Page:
The Centre’s ban on certain single-use plastic items came into force on Friday, the violation of which will invite punitive action, including a fine or a jail term or both. Among the most affected with this are hawkers and street vendors, who often take to use of single-use plastic for its affordability. However, with the ban taking effect, they have started switching to green alternatives while organisations representing them are holding awareness campaigns at regular intervals.
Single-use plastics, or disposable plastics, are manufactured to be used only once before they are thrown away or recycled. The identified SUP items include earbuds, plastic sticks for balloons, flags, candy sticks, ice-cream sticks, polystyrene (thermocol) plates, cups, glasses, forks, spoons, knives, straws, trays, wrapping or packaging films around sweets boxes, invitation cards, cigarette packets, plastic or PVC banners less than 100 microns, and stirrers.
Street vendors and hawkers, especially those involved in the food business, are among the group who are largely dependent on single-use plastic. They use cheap disposable plates, cups, glasses, forks, spoons and straws to serve food.
Need for Cost-effective Alternative
Shaktiman Ghosh, General Secretary of NHF, said the body is mulling creating 10 model no-plastic cities across the country where hawkers and street vendors will completely give up using plastics. “We are planning to initiate a drive where 10 cities will be chosen and their vendors will be asked to not use plastic at all. Based on the success of this initiative, we will try to implement it everywhere,” Ghosh said. However, he said, as long as there is no cost-effective alternative, vendors will not be able to switch completely.
“We are trying to educate them, but the issue is that the available alternative is becoming too heavy on the pockets of the vendors. Moreover, the single-use plastics should be banned from the sources, so that it is not available for use. We all want to go green and stop using plastic items, but there is a dearth of alternatives,” Ghosh added.
Several vendors in Delhi are trying to adopt green alternatives and said they have switched to paper cups and tin foil serving bowls. “We have already switched to green alternatives. We have stopped using polythene, plastic cups, plates, spoons and forks. We have tried several alternatives in the past 15 days. We are facing a few issues like paper straws are not that effective. We have completely switched to a green alternative like tin foil. But it is quite expensive,” said Ghanshyam, owner of a kiosk serving Chinese dishes.
Another vendor in East of Kailash, who sells ‘Rajma-Chawal’ said: “I used to serve food in plastic plates and for takeaways, I would use polythene. But now I have switched to tin foil bowls and have asked my regular customers to bring empty utensils from home for takeaways. They (tin foil bowls) are a little heavy on my pockets.” There are over five lakh vendors in the national capital, as per NHF’s Delhi convener Sandeep Verma. In the national capital, the NHF is running several campaigns and “experiments” to prevent vendors from using SUP items, he said.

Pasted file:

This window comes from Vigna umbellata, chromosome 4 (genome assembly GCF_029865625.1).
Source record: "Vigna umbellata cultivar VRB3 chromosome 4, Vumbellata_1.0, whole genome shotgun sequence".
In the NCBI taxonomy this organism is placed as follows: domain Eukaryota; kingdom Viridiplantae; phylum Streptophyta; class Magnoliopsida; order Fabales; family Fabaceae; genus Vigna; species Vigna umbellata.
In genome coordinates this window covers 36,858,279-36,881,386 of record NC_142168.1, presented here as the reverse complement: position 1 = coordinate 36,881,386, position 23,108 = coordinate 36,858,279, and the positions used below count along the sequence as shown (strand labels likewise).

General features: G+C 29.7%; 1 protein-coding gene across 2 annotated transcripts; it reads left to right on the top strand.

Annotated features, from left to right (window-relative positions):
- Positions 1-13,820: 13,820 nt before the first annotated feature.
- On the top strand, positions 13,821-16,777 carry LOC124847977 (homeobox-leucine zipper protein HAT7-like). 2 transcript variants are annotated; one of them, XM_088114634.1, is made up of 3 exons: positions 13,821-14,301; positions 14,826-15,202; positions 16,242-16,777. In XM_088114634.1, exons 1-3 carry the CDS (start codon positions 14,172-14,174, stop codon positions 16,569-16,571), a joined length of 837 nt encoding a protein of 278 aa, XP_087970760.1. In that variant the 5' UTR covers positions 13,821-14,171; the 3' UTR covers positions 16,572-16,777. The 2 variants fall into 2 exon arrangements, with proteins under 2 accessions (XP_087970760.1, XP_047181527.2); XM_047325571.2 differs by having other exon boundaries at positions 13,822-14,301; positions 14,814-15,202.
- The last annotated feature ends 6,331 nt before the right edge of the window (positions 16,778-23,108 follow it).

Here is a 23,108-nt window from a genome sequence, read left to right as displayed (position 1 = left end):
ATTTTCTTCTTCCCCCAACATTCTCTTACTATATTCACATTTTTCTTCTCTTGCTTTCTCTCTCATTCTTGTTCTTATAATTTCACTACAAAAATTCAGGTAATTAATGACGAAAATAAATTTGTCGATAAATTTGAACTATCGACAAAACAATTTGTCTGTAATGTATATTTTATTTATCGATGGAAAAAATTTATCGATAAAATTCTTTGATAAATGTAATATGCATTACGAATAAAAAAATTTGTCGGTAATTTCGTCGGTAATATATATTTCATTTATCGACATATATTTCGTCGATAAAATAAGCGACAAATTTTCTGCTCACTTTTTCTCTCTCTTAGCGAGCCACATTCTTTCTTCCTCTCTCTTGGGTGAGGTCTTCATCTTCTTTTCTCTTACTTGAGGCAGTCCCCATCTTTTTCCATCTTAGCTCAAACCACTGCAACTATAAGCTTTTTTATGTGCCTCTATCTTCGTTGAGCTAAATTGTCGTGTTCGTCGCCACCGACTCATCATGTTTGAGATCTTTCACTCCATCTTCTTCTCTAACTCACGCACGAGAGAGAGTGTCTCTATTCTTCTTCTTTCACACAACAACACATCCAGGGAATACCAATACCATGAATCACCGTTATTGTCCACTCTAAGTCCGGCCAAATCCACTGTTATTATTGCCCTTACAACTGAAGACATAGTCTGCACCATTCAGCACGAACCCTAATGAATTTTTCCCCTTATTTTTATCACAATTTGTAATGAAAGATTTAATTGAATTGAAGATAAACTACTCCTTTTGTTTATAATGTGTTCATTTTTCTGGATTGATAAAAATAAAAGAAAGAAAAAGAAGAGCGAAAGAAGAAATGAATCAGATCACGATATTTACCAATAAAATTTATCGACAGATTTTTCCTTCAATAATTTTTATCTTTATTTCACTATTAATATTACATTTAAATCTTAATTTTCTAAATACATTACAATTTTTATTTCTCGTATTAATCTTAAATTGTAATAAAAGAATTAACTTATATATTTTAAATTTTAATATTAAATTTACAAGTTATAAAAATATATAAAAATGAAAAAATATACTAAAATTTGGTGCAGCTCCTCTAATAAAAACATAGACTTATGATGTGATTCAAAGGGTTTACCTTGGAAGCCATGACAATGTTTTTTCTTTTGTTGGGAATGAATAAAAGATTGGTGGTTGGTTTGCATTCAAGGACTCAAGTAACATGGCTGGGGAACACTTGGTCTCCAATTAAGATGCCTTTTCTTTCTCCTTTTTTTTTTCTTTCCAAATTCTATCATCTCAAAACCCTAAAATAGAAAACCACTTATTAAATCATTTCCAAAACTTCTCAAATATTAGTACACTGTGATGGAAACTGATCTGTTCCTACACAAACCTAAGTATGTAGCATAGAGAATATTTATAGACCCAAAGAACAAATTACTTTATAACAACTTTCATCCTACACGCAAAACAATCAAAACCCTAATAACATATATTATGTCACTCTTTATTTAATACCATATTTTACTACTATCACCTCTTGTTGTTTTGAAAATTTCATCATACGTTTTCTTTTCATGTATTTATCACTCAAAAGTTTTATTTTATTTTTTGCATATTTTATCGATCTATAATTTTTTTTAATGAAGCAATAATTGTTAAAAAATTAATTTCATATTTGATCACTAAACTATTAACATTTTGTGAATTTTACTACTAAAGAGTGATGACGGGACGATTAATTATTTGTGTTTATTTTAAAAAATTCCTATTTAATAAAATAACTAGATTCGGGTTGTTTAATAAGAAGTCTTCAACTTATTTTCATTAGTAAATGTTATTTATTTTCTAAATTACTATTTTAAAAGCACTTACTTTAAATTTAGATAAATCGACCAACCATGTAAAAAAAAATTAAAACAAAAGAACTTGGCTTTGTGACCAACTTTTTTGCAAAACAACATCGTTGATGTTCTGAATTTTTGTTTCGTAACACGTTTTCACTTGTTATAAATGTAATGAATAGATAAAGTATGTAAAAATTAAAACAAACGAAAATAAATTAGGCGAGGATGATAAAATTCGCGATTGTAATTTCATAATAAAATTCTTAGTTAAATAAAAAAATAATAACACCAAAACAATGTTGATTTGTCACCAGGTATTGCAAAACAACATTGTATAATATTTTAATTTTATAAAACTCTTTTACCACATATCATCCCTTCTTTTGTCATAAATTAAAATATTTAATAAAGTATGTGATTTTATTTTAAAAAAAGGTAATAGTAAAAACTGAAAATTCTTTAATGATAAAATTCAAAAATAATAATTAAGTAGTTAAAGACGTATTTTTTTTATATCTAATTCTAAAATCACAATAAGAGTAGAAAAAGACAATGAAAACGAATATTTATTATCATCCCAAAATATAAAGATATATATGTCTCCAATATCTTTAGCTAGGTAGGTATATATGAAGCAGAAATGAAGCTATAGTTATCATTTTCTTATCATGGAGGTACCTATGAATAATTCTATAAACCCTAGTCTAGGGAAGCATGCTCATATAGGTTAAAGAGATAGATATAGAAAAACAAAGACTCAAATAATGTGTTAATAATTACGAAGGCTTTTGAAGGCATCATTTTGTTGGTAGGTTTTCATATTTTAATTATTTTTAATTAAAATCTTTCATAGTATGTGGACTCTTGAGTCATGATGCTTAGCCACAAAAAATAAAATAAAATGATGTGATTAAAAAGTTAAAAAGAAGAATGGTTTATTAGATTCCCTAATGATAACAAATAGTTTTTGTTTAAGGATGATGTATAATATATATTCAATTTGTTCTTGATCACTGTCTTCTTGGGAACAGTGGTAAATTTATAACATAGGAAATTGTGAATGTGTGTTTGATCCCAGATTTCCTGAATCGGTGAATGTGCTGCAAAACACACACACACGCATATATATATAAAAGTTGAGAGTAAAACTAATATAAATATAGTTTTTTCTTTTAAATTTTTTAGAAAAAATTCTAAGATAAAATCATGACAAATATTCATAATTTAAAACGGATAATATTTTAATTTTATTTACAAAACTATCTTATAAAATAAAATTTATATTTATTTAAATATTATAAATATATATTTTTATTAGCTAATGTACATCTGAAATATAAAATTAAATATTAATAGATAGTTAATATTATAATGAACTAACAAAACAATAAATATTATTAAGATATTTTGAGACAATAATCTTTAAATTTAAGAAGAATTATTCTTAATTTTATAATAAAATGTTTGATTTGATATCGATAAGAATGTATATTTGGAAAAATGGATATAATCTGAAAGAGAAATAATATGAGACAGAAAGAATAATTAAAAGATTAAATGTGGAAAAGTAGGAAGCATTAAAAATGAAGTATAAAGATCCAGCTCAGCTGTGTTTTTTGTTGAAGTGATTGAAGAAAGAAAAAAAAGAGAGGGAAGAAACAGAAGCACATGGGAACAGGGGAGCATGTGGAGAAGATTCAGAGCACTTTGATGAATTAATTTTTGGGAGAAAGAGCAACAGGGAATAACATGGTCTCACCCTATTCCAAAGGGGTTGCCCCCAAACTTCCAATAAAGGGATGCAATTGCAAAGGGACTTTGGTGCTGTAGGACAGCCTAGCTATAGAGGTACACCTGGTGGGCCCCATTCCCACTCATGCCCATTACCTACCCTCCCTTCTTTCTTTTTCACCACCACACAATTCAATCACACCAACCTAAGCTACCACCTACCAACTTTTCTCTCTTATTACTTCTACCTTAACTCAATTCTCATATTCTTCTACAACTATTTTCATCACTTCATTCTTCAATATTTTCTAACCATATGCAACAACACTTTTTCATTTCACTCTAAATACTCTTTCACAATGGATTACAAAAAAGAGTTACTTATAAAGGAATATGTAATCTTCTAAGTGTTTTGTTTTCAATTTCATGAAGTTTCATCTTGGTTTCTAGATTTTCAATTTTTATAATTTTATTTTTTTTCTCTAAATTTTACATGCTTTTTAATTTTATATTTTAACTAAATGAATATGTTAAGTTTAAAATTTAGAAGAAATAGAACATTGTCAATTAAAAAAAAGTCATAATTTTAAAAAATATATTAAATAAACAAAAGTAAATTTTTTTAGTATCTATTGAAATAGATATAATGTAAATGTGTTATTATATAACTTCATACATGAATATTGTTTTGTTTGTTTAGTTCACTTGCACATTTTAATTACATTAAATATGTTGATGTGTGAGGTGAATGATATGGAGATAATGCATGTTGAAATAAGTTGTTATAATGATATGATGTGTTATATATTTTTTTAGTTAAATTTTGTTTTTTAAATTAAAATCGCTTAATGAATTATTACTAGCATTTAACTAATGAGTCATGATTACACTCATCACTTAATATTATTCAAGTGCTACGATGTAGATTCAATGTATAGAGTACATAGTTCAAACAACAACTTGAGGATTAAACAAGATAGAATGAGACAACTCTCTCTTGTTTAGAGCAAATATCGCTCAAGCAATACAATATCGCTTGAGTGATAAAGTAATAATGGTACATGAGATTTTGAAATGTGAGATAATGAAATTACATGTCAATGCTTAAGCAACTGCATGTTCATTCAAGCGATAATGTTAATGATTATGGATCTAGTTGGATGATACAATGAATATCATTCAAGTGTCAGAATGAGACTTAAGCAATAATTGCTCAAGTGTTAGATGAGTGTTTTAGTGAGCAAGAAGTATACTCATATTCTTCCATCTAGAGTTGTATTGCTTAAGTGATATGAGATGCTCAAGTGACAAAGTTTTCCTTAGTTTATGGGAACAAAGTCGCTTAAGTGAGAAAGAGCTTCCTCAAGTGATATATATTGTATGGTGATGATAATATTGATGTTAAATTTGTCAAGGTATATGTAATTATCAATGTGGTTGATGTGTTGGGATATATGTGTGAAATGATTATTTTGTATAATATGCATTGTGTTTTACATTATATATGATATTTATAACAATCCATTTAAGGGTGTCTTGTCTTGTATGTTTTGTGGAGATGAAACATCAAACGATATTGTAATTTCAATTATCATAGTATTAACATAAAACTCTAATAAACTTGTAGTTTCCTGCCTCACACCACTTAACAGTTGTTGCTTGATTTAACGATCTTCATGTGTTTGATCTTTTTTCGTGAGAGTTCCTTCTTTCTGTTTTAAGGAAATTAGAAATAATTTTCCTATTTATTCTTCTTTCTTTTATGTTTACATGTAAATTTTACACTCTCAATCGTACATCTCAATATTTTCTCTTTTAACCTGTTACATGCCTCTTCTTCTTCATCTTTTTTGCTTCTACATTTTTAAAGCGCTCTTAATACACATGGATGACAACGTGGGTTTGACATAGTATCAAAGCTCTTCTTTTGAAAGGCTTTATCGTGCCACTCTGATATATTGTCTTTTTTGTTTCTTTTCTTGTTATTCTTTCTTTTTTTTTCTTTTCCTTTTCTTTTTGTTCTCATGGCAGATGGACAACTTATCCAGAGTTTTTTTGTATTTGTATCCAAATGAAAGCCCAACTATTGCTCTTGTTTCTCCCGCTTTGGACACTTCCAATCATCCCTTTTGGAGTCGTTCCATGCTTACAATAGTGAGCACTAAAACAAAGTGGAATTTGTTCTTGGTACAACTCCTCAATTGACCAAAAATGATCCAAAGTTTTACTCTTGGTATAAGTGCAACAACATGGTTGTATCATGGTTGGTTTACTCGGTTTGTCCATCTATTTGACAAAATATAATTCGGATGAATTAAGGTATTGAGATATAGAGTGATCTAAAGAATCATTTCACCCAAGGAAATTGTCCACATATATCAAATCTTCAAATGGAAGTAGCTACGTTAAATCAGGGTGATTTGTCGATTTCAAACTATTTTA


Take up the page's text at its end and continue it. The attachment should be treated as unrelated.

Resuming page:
“At regular intervals, we are holding awareness campaigns and running experiments like asking vendors to ask people to bring their plates and charge one rupee extra for paper plates. But the effectiveness of these experiments is still to be known,” said Verma.
The representatives of the National Hawker Federation (NHF) said they are holding meetings with street vendors and ensuring that they have stopped using items made of single-use plastic (SUP). However, they are concerned the vendors are unable to find many cost-effective alternatives and that is preventing them to go green.
In a notification by the Union environment ministry issued in February, all states and Union territories (UTs) were directed to phase out SUP items in a planned manner by July 1, 2022.
Health Hazards of Single-use Plastic
Single-use plastic poses threat to human food chain and causes harm to human health by various ways. In today’s world, people eat, drink and breathe microplastics every day. When these small plastic particles enter our bodies, may harm our health.
Plastic products contain chemical additives. A number of these chemicals have been associated with serious health problems such as hormone-related cancers, infertility and neurodevelopment disorders like ADHD and autism.
When plastics and microplastics end up in the environment, they attract micro-organisms, such as harmful bacteria (pathogens). If microplastics containing these pathogens enter our body, they may increase the risk of infection.
The Central Pollution Control Board has also launched a grievance redressal application to empower citizens to help curb the use of plastic. Officials said plastic used for packaging in the FMCG sector is not banned but will be covered under the Extended Producer Responsibility (EPR) guidelines.
The EPR is a producer’s responsibility to ensure environmentally-sound management of the product until the end of its life. According to the CPCB, India generates around 2.4 lakh tonnes of SUP per annum. The per capita SUP production is 0.18 kg per year.
On August 12 last year, the ministry had issued a notification prohibiting manufacture, import, stocking, distribution, sale and use of identified SUP commodities, including polystyrene and expanded polystyrene from July 1, 2022. The identified SUP items include earbuds, plastic sticks for balloons, flags, candy sticks, ice-cream sticks, polystyrene (thermocol), plates, cups, glasses, forks, spoons, knives, straws, trays, wrapping or packaging films around sweets boxes, invitation cards, cigarette packets, plastic or PVC banners of less than 100 microns, and stirrers.
(With PTI inputs)